Monday, March 23, 2009

Subordinationism in Clement of Alexandria

Here is what scholarship says about subordinationism in Clement of Alexandria:

The Son is EPEKEINA TOU NOHTOU, Strom, v. 6. 38. He is PANTOKRATWR, Paed. i. 5. 24; iii. 7. 39 ; Protrep. viii. 81; Strom, iv. 3. 148 : KURIOS, Paed. i' 7- 56, 57 : the Father alone is perfect, for in Him is the Son, and in the Son the Father, Paed. \. 7. 53. The passages usually quoted as showing Clement's tendency to Subordinationism are Strom, vii. I. 2, PRESBUTERON EN GENESEI; vii. 2. 5, the Father is hO MONOS PANTOKRATWR; Strom, v. I. 6, the Son is DUNAMIS, vii. 2. 8 an ENERGEIA, Paed. iii. I. 2 a DIAKONOS of the Father; Protrep. x. no He is made equal to the Father; Paed. iii. 12. 98 He is the AGAQON BOULHMA of the Father; Strom, vi. 7. 59 Creation runs up to the Father, Redemption to the Son. Rufinus, Epil. in Apol. Pamphili, Clement sometimes ' filium Dei creaturam dicit.' This must refer to the word KTIZEIN used of Wisdom (Prov. viii. 22), Strom, v. 14. 89. Even POIEIN might be used, Strom, vi. 7. 58 (in a quotation from the PETROU KHR.), hOS ARXHN TWN APANTWN EPOIHSEN. Cp. Adumb. in I Joan. p. 1009, ' hae namque primitivae virtutes ac primo creatae ' of the Son and Holy Spirit. On the interpretation of this passage of the Book of Proverbs, see Huet, Origeniana, ii. 2. 21 (Lomm. xxii. 176); Rosenmiiller, Hist. Interp. iii. 216, 229; Baur, Dreieinigkeit. Bull and Domer do not regard Clement as a Subordinationist. Huet maintains the opposite view. Redepenning occupies an intermediate position. The statement of Photius that Clement spoke of two Logi must rest upon a blunder ; see Dr. Westcott, Clement of Alexandria, in Diet. Christ. Biog.; Zahn, Forsch. iii. 144; and Lect. viii.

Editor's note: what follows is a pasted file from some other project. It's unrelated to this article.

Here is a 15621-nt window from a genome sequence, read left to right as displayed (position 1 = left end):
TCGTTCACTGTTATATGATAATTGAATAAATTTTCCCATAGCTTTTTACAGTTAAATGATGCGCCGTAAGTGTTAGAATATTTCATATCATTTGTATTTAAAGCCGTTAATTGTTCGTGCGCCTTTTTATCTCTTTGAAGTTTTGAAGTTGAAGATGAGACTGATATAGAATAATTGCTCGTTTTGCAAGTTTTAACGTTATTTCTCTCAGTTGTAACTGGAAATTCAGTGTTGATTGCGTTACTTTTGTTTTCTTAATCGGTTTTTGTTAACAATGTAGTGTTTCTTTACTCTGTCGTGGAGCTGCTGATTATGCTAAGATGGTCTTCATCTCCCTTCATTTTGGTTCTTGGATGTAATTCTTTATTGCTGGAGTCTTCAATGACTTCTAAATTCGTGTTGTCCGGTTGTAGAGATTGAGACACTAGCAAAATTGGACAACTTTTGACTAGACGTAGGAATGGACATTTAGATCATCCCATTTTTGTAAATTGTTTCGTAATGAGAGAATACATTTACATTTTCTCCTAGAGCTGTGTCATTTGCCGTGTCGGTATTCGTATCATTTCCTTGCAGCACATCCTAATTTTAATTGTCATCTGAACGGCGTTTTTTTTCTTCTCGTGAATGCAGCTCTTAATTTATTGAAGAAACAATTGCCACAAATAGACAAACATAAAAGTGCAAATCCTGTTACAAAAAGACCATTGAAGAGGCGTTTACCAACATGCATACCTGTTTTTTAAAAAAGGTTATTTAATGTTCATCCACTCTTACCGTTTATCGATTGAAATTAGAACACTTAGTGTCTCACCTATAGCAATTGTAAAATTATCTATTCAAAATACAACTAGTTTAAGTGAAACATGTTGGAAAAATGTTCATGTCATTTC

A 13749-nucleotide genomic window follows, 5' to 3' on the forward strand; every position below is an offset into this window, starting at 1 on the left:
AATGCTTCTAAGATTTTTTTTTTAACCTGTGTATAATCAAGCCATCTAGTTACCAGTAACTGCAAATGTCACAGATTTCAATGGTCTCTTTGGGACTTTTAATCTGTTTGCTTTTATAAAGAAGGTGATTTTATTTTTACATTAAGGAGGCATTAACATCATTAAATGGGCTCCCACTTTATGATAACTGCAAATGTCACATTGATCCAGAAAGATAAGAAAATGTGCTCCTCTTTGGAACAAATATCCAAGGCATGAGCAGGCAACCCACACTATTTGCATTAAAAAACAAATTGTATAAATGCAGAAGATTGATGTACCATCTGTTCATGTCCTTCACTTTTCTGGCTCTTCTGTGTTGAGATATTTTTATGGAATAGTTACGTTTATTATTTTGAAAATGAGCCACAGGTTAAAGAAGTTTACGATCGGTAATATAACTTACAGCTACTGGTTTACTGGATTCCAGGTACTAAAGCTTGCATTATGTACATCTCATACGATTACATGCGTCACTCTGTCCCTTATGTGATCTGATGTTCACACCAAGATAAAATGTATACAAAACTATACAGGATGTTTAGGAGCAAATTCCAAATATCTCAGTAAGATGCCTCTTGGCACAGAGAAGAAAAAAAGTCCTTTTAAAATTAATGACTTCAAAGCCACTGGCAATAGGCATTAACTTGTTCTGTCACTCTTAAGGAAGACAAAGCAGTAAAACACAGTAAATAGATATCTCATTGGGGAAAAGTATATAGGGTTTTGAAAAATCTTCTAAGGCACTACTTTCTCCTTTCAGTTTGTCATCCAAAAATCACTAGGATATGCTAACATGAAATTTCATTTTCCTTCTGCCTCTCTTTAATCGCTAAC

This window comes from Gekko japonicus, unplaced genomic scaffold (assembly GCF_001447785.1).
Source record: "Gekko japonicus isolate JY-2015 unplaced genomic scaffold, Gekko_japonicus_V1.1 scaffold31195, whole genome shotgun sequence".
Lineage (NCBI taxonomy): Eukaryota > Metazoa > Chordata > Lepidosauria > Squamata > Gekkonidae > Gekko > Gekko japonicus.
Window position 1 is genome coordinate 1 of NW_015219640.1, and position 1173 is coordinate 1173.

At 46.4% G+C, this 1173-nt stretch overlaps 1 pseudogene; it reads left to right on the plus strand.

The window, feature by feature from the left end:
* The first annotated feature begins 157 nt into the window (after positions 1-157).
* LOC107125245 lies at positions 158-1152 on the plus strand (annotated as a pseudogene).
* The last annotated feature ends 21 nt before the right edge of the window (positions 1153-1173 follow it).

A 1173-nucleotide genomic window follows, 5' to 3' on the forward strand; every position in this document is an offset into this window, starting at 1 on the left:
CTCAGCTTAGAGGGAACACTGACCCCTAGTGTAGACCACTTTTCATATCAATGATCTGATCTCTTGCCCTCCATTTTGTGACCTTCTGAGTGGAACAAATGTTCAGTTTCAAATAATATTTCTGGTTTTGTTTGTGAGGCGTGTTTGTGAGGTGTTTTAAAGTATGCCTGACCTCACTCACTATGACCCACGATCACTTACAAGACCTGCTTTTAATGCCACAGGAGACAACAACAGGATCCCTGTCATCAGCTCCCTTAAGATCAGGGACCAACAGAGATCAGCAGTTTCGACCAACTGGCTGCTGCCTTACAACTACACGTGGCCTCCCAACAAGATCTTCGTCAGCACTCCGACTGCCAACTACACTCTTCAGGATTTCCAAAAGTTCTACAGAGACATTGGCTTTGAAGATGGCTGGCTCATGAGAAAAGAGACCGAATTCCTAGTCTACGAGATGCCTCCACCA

The above quotation is from The Christian Platonists of Alexandria by Charles Bigg. See pp. 69-70. This work can also be accessed online at http://books.google.com/books?id=K1ZbAAAAMAAJ&pg=PA69&dq=clement+of+alexandria+and+subordinationism#PPA69,M1

Another quote is taken from a work entitled History of Dogmas (pp. 248-249) by Joseph Tixeront:

And yet some have thought that in his works there are traces of subordinationism: for he not only applies to the Son the appellations Philo gives to the Word : but he also declares that the Father is PRESBUTEROS EN GENESEI, that the Son's nature (FUSIS) is the nearest to Him who alone is all powerful, that the Son can be demonstrated and known, while the Father can be neither known nor demonstrated. Nay, if Photius is to be believed, Clement looked upon the Son as a creature; and it must be said that the Alexandrian doctor has, on this subject, expressions somewhat perplexing. These, however, can be explained and do not destroy the impression that results from his doctrine taken as a whole. Even, some authors are unwilling to believe that he was truly subordinationist.


See http://books.google.com/books?id=9_UrAAAAYAAJ&pg=PA437&dq=clement+of+alexandria+and+subordinationism#PPA248,M1

See John Patrick's work on Clement of Alexandria here and what he writes about subordinationism in Clement:

http://books.google.com/books?id=3ohAAAAAIAAJ&pg=PA102&dq=clement+of+alexandria+and+subordinationism&lr=#PPA102,M1

1 comment:

Vasileios Tsialas said...

Allow me to add two citations with my translation:

Stromata 5,14:
“these things said about the first-created wisdom (sofias tes protoktistou)”

Excerpta ex Theodoto 1,10:
“because the phrase "I begot you before Lucifer" is thus said as regards Logos, the first-created god (epi tou protoktistou theou logou)”.